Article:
Al-Zubair pledged to protect the rights of the region but also said Barqa state would recognize NTC as the legitimate representative for Libya in the international arena.

"Residents of Barqa, we are brothers. We protect each other," he told the gathering. "Libya will not be divided. It's one nation."

"I will be the leader who will protect justice and equality," he said. "I will protect your rights."

Baja, of the NTC, said that unilaterally creating a Barqa council "is a call for separation."

"What does it mean to have a Barqa army or to return to the old constitution? What does it mean even after you say (it is) under the umbrella of the NTC?" he said. He also blamed the government's poor performance for stagnation and for failure to address the needs of the people.

Among those who attended the conference were top leaders of heavyweight tribes of the eastern region, including the Ubaidat, Mughariba and Awajeer, which hold a powerful sway over large sectors of the population in the east. Also attending were commanders from the Barqa Army, a grouping of 61 eastern "revolutionary militias." Several senior Defense Ministry officials of the government also attended and supported the declaration.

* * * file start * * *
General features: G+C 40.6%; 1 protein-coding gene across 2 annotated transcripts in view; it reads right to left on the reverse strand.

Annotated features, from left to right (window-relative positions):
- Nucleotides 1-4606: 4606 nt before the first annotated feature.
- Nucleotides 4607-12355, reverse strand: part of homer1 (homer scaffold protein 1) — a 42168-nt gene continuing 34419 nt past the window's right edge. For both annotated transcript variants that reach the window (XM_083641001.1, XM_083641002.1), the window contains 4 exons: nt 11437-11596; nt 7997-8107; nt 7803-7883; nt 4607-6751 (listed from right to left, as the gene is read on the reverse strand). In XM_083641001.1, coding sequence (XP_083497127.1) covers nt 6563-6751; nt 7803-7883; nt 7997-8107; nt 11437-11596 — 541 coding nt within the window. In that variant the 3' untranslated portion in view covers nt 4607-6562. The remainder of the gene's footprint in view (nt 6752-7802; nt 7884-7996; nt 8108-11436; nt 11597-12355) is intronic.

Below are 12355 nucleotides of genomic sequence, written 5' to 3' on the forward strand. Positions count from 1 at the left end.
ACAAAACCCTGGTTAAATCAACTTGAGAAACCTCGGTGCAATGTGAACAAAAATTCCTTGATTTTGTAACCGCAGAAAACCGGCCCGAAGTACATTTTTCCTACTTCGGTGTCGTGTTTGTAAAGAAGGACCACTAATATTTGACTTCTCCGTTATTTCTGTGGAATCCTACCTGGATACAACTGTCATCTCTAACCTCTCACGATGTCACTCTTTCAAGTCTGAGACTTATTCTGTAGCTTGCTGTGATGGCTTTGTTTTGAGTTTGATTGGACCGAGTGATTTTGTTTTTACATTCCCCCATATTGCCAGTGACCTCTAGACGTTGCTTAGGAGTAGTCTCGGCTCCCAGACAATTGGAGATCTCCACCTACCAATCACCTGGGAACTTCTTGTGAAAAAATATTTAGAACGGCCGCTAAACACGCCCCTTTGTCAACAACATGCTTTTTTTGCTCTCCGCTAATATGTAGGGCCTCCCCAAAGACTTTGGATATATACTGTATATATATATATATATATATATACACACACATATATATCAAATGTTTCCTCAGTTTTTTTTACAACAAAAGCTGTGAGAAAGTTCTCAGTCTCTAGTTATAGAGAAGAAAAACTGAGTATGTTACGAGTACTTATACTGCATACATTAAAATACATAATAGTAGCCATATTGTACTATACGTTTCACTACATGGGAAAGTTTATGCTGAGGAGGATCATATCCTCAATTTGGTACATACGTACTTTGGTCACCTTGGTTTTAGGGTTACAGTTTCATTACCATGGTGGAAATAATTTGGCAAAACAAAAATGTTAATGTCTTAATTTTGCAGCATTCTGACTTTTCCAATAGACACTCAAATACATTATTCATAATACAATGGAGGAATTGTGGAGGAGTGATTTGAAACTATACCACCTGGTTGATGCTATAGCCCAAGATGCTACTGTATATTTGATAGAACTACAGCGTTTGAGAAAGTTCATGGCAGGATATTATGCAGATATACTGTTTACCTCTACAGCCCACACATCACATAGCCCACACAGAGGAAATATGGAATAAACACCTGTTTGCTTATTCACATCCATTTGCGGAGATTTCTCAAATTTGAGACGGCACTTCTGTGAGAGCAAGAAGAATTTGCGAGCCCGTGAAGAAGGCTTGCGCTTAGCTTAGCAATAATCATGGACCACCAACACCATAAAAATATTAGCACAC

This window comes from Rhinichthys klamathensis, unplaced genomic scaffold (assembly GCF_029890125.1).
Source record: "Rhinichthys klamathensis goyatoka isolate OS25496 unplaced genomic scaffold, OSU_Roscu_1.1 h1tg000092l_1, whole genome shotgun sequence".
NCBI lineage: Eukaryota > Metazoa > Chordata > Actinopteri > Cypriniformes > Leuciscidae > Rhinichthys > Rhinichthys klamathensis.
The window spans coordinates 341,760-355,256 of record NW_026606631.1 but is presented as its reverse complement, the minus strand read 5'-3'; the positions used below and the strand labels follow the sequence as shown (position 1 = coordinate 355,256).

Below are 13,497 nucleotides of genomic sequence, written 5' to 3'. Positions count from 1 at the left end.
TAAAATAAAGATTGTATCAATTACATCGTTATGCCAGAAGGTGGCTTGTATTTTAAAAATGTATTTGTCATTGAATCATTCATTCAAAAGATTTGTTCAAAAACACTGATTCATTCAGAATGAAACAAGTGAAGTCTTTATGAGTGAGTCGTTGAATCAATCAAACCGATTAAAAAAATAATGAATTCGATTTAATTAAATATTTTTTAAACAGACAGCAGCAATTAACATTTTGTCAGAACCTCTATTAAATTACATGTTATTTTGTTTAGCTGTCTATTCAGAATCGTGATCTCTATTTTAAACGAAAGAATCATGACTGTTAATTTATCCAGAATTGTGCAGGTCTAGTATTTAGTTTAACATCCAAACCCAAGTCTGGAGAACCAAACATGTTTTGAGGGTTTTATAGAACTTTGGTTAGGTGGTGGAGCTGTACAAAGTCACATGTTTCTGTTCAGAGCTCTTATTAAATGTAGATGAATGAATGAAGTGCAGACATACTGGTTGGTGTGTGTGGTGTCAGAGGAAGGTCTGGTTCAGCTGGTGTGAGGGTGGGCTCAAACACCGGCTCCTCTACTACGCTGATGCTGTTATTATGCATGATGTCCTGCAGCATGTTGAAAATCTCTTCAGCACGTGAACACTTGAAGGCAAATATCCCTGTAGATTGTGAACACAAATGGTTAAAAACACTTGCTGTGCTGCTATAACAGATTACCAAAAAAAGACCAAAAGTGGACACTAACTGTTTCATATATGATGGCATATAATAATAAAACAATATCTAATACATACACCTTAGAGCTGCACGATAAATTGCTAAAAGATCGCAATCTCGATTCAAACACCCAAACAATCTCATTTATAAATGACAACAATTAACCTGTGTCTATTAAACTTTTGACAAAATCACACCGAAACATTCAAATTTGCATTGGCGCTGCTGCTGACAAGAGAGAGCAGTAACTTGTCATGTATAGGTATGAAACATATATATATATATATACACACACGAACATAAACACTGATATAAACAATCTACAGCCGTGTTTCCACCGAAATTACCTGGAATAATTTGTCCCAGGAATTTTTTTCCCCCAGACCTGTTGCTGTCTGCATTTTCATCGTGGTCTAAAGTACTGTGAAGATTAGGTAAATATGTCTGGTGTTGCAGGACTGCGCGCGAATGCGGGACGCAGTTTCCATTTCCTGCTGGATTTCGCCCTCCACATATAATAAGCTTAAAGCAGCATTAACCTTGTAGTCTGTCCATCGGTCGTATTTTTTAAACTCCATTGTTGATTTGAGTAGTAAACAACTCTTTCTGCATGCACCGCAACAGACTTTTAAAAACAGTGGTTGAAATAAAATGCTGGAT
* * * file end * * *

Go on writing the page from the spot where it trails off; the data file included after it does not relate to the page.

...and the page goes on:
Fadl-Allah Haroun, a senior tribal figure and commander of a revolutionary militia, said the declaration is meant to have administrative independence not separation.

"Federalism is not division but unity. We are not talking about changing the flag or national anthem. We are talking about different administration, a parliament and managing the financial affairs," he said.

Abu-Bakr Faraj, who is a deputy defense minister in the transitional Cabinet created by the NTC, attended the ceremony and told AP that the move is meant to "correct the path of the revolution."

Barqa's newborn council will "cut off the road in front of the hijackers of the revolution from controlling our destiny," he said.